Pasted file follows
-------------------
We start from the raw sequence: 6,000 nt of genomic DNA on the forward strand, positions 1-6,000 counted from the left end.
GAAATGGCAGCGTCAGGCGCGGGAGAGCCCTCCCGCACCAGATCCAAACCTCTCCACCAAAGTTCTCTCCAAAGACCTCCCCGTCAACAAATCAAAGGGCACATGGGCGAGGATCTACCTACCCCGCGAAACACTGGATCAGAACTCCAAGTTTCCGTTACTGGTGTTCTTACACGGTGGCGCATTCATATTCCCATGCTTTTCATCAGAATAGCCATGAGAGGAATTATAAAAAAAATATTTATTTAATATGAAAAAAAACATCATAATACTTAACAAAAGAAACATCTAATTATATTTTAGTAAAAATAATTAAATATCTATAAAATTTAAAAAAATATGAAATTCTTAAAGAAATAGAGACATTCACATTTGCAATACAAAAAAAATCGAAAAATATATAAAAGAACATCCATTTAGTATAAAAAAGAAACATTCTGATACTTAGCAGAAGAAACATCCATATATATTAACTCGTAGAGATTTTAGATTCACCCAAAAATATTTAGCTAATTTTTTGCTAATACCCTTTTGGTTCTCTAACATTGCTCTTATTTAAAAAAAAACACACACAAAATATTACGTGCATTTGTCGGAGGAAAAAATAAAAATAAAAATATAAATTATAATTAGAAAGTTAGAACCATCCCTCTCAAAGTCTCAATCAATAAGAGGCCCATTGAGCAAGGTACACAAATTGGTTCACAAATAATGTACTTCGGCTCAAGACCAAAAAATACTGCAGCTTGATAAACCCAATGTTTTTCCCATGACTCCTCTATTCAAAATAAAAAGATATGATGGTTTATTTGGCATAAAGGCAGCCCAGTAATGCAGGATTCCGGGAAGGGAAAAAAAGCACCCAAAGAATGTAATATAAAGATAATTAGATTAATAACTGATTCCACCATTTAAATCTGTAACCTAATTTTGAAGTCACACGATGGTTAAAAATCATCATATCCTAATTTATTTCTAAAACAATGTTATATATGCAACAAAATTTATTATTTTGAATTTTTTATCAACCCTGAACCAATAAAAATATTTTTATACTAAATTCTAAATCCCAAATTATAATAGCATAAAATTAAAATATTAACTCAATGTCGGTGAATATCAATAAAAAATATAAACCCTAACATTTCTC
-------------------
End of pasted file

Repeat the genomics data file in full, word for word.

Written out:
We start from the raw sequence: 6,000 nt of genomic DNA on the forward strand, positions 1-6,000 counted from the left end.
GAAATGGCAGCGTCAGGCGCGGGAGAGCCCTCCCGCACCAGATCCAAACCTCTCCACCAAAGTTCTCTCCAAAGACCTCCCCGTCAACAAATCAAAGGGCACATGGGCGAGGATCTACCTACCCCGCGAAACACTGGATCAGAACTCCAAGTTTCCGTTACTGGTGTTCTTACACGGTGGCGCATTCATATTCCCATGCTTTTCATCAGAATAGCCATGAGAGGAATTATAAAAAAAATATTTATTTAATATGAAAAAAAACATCATAATACTTAACAAAAGAAACATCTAATTATATTTTAGTAAAAATAATTAAATATCTATAAAATTTAAAAAAATATGAAATTCTTAAAGAAATAGAGACATTCACATTTGCAATACAAAAAAAATCGAAAAATATATAAAAGAACATCCATTTAGTATAAAAAAGAAACATTCTGATACTTAGCAGAAGAAACATCCATATATATTAACTCGTAGAGATTTTAGATTCACCCAAAAATATTTAGCTAATTTTTTGCTAATACCCTTTTGGTTCTCTAACATTGCTCTTATTTAAAAAAAAACACACACAAAATATTACGTGCATTTGTCGGAGGAAAAAATAAAAATAAAAATATAAATTATAATTAGAAAGTTAGAACCATCCCTCTCAAAGTCTCAATCAATAAGAGGCCCATTGAGCAAGGTACACAAATTGGTTCACAAATAATGTACTTCGGCTCAAGACCAAAAAATACTGCAGCTTGATAAACCCAATGTTTTTCCCATGACTCCTCTATTCAAAATAAAAAGATATGATGGTTTATTTGGCATAAAGGCAGCCCAGTAATGCAGGATTCCGGGAAGGGAAAAAAAGCACCCAAAGAATGTAATATAAAGATAATTAGATTAATAACTGATTCCACCATTTAAATCTGTAACCTAATTTTGAAGTCACACGATGGTTAAAAATCATCATATCCTAATTTATTTCTAAAACAATGTTATATATGCAACAAAATTTATTATTTTGAATTTTTTATCAACCCTGAACCAATAAAAATATTTTTATACTAAATTCTAAATCCCAAATTATAATAGCATAAAATTAAAATATTAACTCAATGTCGGTGAATATCAATAAAAAATATAAACCCTAACATTTCTC